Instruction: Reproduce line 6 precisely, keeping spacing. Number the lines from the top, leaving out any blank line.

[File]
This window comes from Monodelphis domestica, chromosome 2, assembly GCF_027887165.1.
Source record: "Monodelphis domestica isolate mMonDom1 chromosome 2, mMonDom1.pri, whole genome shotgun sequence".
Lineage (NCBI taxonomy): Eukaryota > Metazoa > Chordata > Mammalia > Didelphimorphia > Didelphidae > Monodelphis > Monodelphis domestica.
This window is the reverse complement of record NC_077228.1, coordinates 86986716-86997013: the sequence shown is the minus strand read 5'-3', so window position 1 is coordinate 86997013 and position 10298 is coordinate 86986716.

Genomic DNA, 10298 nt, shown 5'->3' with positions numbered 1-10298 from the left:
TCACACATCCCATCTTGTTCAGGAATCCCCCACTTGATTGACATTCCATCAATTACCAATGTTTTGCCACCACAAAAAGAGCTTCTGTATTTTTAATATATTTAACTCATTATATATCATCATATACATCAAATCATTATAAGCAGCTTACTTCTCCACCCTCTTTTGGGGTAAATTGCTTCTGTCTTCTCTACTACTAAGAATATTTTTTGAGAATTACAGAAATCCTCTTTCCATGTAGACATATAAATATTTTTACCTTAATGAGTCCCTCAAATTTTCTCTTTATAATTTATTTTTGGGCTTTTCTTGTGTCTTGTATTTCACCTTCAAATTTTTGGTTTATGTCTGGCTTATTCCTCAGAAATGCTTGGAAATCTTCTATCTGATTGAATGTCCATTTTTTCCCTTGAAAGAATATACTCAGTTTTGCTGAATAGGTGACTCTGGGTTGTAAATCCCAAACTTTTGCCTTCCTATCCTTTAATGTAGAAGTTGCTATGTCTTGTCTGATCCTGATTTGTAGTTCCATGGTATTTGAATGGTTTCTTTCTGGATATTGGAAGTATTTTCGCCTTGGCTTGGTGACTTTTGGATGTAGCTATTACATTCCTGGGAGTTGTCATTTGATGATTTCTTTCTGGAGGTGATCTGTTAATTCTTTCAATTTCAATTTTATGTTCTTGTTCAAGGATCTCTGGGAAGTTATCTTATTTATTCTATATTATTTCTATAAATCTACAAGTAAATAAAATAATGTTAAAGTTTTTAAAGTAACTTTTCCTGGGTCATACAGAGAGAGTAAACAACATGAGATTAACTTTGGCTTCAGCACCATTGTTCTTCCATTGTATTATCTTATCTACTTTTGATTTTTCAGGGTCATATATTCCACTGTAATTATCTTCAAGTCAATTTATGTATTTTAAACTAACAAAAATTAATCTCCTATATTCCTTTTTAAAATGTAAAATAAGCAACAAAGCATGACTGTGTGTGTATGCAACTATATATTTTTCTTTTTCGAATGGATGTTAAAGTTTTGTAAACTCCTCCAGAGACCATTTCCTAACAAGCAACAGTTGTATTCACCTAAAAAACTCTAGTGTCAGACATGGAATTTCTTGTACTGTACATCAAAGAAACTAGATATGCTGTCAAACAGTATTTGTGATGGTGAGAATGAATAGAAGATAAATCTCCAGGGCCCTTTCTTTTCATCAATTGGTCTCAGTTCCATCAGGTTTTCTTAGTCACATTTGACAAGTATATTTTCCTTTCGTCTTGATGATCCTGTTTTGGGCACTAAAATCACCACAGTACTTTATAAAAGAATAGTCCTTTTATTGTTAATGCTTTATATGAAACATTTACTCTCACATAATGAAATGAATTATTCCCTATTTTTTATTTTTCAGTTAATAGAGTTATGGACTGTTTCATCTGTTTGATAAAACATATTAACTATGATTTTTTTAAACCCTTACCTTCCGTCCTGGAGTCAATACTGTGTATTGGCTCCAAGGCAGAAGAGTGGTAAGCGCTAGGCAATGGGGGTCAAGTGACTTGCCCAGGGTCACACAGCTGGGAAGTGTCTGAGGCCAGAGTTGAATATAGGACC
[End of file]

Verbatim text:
TCACACATCCCATCTTGTTCAGGAATCCCCCACTTGATTGACATTCCATCAATTACCAATGTTTTGCCACCACAAAAAGAGCTTCTGTATTTTTAATATATTTAACTCATTATATATCATCATATACATCAAATCATTATAAGCAGCTTACTTCTCCACCCTCTTTTGGGGTAAATTGCTTCTGTCTTCTCTACTACTAAGAATATTTTTTGAGAATTACAGAAATCCTCTTTCCATGTAGACATATAAATATTTTTACCTTAATGAGTCCCTCAAATTTTCTCTTTATAATTTATTTTTGGGCTTTTCTTGTGTCTTGTATTTCACCTTCAAATTTTTGGTTTATGTCTGGCTTATTCCTCAGAAATGCTTGGAAATCTTCTATCTGATTGAATGTCCATTTTTTCCCTTGAAAGAATATACTCAGTTTTGCTGAATAGGTGACTCTGGGTTGTAAATCCCAAACTTTTGCCTTCCTATCCTTTAATGTAGAAGTTGCTATGTCTTGTCTGATCCTGATTTGTAGTTCCATGGTATTTGAATGGTTTCTTTCTGGATATTGGAAGTATTTTCGCCTTGGCTTGGTGACTTTTGGATGTAGCTATTACATTCCTGGGAGTTGTCATTTGATGATTTCTTTCTGGAGGTGATCTGTTAATTCTTTCAATTTCAATTTTATGTTCTTGTTCAAGGATCTCTGGGAAGTTATCTTATTTATTCTATATTATTTCTATAAATCTACAAGTAAATAAAATAATGTTAAAGTTTTTAAAGTAACTTTTCCTGGGTCATACAGAGAGAGTAAACAACATGAGATTAACTTTGGCTTCAGCACCATTGTTCTTCCATTGTATTATCTTATCTACTTTTGATTTTTCAGGGTCATATATTCCACTGTAATTATCTTCAAGTCAATTTATGTATTTTAAACTAACAAAAATTAATCTCCTATATTCCTTTTTAAAATGTAAAATAAGCAACAAAGCATGACTGTGTGTGTATGCAACTATATATTTTTCTTTTTCGAATGGATGTTAAAGTTTTGTAAACTCCTCCAGAGACCATTTCCTAACAAGCAACAGTTGTATTCACCTAAAAAACTCTAGTGTCAGACATGGAATTTCTTGTACTGTACATCAAAGAAACTAGATATGCTGTCAAACAGTATTTGTGATGGTGAGAATGAATAGAAGATAAATCTCCAGGGCCCTTTCTTTTCATCAATTGGTCTCAGTTCCATCAGGTTTTCTTAGTCACATTTGACAAGTATATTTTCCTTTCGTCTTGATGATCCTGTTTTGGGCACTAAAATCACCACAGTACTTTATAAAAGAATAGTCCTTTTATTGTTAATGCTTTATATGAAACATTTACTCTCACATAATGAAATGAATTATTCCCTATTTTTTATTTTTCAGTTAATAGAGTTATGGACTGTTTCATCTGTTTGATAAAACATATTAACTATGATTTTTTTAAACCCTTACCTTCCGTCCTGGAGTCAATACTGTGTATTGGCTCCAAGGCAGAAGAGTGGTAAGCGCTAGGCAATGGGGGTCAAGTGACTTGCCCAGGGTCACACAGCTGGGAAGTGTCTGAGGCCAGAGTTGAATATAGGACC